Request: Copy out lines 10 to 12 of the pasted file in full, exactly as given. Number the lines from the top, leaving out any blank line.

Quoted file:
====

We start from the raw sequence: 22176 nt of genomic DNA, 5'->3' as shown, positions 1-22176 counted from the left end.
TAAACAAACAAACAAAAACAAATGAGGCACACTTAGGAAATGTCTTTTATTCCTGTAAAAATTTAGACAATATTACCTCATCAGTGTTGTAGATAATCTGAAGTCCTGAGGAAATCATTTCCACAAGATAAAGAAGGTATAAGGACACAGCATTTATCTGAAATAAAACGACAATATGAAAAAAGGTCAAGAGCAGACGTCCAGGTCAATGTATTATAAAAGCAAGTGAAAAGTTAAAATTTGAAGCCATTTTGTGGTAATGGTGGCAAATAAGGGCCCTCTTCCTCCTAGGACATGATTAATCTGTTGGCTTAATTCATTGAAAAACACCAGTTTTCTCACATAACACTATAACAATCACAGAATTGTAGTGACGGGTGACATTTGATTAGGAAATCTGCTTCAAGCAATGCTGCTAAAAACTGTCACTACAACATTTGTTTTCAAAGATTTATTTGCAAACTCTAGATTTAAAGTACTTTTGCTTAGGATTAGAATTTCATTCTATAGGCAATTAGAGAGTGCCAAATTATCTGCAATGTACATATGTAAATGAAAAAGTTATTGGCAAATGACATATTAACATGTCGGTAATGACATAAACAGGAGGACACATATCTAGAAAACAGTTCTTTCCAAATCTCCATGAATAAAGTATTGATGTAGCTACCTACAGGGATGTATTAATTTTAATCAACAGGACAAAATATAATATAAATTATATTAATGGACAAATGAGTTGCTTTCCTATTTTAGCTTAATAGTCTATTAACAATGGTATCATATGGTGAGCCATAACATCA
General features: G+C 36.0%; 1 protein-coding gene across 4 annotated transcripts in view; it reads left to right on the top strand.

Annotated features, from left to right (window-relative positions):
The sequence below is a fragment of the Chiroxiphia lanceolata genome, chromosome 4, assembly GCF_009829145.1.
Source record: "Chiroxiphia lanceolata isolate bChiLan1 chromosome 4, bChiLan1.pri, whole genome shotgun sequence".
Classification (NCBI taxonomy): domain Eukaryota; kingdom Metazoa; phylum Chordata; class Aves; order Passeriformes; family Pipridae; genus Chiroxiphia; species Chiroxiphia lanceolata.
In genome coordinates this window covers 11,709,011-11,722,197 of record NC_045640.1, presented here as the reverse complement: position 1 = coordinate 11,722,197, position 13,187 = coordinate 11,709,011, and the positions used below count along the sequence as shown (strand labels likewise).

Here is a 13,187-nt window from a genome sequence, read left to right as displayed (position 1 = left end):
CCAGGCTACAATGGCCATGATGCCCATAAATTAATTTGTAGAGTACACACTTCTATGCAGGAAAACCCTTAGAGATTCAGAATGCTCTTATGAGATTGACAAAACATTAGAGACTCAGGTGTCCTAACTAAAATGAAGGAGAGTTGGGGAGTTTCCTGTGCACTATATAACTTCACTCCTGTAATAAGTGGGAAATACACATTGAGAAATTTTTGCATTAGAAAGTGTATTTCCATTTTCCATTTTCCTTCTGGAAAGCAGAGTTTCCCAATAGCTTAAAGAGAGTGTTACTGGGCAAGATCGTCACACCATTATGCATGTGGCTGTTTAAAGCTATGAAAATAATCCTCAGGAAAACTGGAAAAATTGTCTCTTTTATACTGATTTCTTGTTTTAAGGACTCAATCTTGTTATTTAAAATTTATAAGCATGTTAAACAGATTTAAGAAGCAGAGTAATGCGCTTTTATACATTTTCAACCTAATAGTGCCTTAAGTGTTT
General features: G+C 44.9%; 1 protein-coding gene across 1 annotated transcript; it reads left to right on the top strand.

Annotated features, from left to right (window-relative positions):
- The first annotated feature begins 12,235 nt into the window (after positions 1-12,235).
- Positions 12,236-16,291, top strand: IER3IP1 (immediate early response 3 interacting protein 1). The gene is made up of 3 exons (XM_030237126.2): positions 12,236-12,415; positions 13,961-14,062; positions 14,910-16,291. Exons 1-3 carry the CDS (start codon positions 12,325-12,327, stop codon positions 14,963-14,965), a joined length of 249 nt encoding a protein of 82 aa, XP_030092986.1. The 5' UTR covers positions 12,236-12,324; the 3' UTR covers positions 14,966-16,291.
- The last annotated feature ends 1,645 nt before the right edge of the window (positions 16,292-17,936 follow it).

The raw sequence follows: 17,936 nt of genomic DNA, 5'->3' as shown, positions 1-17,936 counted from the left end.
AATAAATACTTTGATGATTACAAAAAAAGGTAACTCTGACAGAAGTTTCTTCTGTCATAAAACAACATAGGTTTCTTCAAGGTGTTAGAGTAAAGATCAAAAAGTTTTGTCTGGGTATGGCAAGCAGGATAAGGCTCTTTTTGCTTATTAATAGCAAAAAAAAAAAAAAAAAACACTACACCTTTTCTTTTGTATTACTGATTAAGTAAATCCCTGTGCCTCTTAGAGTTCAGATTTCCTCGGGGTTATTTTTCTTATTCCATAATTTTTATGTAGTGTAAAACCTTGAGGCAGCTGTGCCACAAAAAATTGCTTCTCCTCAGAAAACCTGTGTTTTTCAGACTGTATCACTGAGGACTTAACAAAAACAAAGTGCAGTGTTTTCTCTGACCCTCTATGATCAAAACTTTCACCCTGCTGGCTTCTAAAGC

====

CCAGGCTACAATGGCCATGATGCCCATAAATTAATTTGTAGAGTACACACTTCTATGCAGGAAAACCCTTAGAGATTCAGAATGCTCTTATGAGATTGACAAAACATTAGAGACTCAGGTGTCCTAACTAAAATGAAGGAGAGTTGGGGAGTTTCCTGTGCACTATATAACTTCACTCCTGTAATAAGTGGGAAATACACATTGAGAAATTTTTGCATTAGAAAGTGTATTTCCATTTTCCATTTTCCTTCTGGAAAGCAGAGTTTCCCAATAGCTTAAAGAGAGTGTTACTGGGCAAGATCGTCACACCATTATGCATGTGGCTGTTTAAAGCTATGAAAATAATCCTCAGGAAAACTGGAAAAATTGTCTCTTTTATACTGATTTCTTGTTTTAAGGACTCAATCTTGTTATTTAAAATTTATAAGCATGTTAAACAGATTTAAGAAGCAGAGTAATGCGCTTTTATACATTTTCAACCTAATAGTGCCTTAAGTGTTT
General features: G+C 44.9%; 1 protein-coding gene across 1 annotated transcript; it reads left to right on the top strand.

Annotated features, from left to right (window-relative positions):